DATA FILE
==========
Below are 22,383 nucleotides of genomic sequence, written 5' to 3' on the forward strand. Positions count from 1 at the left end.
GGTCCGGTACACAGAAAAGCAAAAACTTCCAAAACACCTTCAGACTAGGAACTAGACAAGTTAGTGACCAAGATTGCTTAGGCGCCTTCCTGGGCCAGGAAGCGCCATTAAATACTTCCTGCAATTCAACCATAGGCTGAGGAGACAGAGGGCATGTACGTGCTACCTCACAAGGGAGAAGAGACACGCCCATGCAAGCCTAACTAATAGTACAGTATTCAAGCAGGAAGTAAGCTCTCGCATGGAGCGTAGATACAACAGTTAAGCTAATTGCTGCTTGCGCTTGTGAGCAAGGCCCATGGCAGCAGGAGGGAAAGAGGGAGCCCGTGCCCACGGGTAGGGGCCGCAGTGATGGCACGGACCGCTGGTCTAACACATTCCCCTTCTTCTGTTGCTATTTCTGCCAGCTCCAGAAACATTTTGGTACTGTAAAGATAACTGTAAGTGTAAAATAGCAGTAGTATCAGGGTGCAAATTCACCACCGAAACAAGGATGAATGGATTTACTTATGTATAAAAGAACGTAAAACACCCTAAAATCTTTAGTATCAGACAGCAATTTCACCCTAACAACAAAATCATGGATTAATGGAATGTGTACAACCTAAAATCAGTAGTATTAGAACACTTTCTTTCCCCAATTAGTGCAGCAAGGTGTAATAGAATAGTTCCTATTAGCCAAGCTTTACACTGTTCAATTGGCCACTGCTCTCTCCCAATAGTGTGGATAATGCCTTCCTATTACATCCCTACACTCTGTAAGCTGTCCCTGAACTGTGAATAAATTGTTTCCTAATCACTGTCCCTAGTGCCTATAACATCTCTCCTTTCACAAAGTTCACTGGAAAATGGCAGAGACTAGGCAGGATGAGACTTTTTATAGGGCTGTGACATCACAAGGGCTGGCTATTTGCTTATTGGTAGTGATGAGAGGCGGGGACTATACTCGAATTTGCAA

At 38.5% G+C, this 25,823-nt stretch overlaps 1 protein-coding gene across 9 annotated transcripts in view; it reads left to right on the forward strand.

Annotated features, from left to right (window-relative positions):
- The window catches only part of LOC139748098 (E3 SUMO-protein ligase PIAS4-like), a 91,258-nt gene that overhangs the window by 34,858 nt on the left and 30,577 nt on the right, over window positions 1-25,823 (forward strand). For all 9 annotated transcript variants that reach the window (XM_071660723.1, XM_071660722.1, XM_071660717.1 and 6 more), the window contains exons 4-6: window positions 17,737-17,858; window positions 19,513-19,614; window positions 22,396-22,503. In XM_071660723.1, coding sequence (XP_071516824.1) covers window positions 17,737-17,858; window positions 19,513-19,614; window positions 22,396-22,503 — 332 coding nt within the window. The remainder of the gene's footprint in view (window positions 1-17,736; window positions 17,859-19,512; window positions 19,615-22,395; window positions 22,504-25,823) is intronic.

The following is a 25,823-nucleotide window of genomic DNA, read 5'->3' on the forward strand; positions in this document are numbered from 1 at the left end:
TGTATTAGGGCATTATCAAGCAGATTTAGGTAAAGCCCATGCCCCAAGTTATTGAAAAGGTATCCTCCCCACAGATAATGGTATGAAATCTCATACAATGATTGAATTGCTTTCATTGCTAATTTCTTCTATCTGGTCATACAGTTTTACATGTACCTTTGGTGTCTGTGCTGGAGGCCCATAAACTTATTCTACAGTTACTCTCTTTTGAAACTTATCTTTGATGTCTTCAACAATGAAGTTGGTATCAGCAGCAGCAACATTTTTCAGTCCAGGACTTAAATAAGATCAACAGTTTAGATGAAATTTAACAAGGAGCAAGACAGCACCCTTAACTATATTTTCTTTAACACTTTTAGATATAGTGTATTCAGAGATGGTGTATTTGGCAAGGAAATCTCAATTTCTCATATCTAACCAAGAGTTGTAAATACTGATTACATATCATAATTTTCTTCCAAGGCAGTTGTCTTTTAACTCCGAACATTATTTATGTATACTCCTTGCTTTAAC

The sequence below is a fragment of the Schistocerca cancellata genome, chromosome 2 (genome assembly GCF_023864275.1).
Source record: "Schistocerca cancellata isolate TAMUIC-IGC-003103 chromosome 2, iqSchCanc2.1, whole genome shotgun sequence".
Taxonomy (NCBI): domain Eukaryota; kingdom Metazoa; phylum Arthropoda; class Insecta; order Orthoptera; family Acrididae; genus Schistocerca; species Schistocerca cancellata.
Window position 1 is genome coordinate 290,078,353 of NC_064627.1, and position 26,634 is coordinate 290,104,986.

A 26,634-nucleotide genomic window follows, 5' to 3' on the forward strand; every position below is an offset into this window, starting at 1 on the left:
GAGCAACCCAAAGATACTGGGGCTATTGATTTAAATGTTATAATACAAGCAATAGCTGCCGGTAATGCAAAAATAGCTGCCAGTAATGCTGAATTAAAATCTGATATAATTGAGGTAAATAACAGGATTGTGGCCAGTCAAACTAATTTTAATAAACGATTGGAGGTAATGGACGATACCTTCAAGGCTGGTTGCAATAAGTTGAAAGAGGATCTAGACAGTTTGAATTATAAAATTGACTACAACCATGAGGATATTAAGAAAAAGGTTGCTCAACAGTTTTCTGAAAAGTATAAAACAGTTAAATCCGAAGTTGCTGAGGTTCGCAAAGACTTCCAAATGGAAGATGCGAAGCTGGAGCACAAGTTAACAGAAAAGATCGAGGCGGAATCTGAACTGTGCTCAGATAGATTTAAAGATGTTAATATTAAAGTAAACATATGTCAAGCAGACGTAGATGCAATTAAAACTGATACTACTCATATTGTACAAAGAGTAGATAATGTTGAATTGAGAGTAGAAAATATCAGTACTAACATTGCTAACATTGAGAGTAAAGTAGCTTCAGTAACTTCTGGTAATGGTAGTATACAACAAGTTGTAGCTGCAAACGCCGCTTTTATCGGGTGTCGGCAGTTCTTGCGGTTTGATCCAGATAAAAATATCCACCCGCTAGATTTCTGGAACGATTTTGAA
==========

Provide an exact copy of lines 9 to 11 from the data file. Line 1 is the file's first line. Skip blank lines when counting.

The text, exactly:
Source record: "Schistocerca cancellata isolate TAMUIC-IGC-003103 chromosome 2, iqSchCanc2.1, whole genome shotgun sequence".
Taxonomy (NCBI): domain Eukaryota; kingdom Metazoa; phylum Arthropoda; class Insecta; order Orthoptera; family Acrididae; genus Schistocerca; species Schistocerca cancellata.
Window position 1 is genome coordinate 290,078,353 of NC_064627.1, and position 26,634 is coordinate 290,104,986.